How do you solve a problem like Marie Stopes? A new play by Dorset-based AsOne Theatre company has made a good attempt to. Escaping the Storm examines Stopes’ life through the lens of her time on Portland, where she bought the lighthouse she retreated to amidst the storm of public outcry that often surrounded her.
Stopes was a hugely controversial figure, whose work arguably impacted the lives of millions of women positively, and yet she also held some deeply disturbing views.
The playwright, Peter John Cooper, had a huge challenge on his hands in how to present Marie to the world in this play. Even as I write this I really don’t know if I could call her a shero – some of the things she said, views she held and ideas she shared I find utterly abhorrent. And yet – I very much believe that many of the freedoms I have enjoyed as a woman, the liberty I have in sexual relationships and the easy access to contraceptives that I have benefited from – are arguably a direct result of the tireless campaigning and passion of this same woman. And this is how the play leaves you – completely in a bind, with a stark reminder of the fact that people are very rarely all good or all bad.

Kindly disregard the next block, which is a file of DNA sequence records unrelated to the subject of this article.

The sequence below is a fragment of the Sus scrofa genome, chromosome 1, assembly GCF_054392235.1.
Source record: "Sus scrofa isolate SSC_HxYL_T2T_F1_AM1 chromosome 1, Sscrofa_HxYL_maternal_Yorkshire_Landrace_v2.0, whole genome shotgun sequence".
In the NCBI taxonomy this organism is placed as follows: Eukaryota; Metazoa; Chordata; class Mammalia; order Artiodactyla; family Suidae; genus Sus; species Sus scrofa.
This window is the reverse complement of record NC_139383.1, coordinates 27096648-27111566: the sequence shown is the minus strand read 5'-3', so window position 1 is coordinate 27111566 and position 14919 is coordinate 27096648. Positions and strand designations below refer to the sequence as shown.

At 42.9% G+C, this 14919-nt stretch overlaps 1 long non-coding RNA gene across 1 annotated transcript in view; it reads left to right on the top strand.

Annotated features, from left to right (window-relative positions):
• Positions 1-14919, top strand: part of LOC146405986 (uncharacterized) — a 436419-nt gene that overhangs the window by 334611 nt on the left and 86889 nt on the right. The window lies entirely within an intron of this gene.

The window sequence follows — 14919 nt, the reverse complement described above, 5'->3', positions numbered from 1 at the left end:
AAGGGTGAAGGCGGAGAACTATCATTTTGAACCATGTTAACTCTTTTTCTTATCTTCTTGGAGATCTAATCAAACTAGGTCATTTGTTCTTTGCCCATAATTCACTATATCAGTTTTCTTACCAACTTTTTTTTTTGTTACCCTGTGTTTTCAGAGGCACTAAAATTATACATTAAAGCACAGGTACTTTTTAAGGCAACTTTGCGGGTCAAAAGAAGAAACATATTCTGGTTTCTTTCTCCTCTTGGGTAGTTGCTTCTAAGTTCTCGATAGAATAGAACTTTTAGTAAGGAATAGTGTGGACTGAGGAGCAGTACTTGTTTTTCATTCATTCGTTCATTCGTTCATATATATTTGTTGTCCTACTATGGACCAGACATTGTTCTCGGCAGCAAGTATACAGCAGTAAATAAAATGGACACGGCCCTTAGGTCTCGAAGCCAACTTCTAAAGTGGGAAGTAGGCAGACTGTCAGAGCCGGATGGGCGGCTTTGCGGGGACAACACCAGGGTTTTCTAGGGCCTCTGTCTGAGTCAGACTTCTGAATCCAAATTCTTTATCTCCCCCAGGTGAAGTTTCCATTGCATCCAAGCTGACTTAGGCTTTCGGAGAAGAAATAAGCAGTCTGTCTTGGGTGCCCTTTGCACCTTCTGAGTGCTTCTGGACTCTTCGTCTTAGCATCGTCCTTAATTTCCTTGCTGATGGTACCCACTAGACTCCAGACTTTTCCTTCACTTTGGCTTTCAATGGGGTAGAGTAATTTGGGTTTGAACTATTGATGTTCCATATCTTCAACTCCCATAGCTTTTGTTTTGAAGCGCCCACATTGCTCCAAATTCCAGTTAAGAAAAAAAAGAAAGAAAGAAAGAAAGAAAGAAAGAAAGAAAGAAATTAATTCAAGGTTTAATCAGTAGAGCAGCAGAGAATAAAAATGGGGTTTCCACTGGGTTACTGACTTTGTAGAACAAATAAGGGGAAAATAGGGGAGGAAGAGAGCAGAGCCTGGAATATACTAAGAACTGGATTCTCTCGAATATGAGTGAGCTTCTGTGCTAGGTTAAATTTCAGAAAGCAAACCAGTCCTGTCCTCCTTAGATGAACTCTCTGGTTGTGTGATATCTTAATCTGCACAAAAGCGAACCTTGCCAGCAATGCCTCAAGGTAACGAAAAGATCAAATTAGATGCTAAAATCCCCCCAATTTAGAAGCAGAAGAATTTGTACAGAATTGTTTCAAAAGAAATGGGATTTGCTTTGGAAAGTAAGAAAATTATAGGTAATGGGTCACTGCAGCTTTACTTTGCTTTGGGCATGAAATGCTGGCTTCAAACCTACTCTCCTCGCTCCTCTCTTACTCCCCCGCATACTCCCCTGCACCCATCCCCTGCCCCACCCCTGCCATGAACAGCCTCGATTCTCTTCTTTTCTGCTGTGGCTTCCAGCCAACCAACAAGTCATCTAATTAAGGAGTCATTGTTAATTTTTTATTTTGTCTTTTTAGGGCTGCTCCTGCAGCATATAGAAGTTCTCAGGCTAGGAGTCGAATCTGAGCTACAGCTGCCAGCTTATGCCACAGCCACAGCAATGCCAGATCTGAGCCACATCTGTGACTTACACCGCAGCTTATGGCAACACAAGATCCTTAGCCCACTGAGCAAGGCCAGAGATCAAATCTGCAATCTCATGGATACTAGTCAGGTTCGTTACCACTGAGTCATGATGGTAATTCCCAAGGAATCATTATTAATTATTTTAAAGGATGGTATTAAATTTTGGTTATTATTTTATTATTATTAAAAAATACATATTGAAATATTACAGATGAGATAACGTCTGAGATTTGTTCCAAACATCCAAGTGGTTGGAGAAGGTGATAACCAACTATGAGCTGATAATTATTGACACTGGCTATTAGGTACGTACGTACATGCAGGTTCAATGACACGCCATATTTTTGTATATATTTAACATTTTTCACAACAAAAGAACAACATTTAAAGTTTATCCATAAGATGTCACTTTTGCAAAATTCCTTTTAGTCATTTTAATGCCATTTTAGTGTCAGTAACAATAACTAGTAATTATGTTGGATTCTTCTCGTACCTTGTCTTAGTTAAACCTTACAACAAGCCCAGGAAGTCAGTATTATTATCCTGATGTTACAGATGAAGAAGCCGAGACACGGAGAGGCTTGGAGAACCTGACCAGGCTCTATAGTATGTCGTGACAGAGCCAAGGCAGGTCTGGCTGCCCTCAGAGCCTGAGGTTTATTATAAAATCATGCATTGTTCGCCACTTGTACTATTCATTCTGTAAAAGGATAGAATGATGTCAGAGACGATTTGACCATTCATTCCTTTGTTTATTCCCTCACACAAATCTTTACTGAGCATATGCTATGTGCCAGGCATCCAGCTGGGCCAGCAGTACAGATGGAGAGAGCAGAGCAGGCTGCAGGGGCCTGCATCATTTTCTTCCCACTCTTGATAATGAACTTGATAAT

I knew a little of the controversy surrounding Marie Stopes before I sat down to watch the play at Dorchester Arts; I’d heard of the family planning charity Marie Stopes International and the clinics bearing her name which still provide crucial support to women who need it today, and I’d also seen the word ‘eugenics’ loom nastily whenever I’d read anything about her.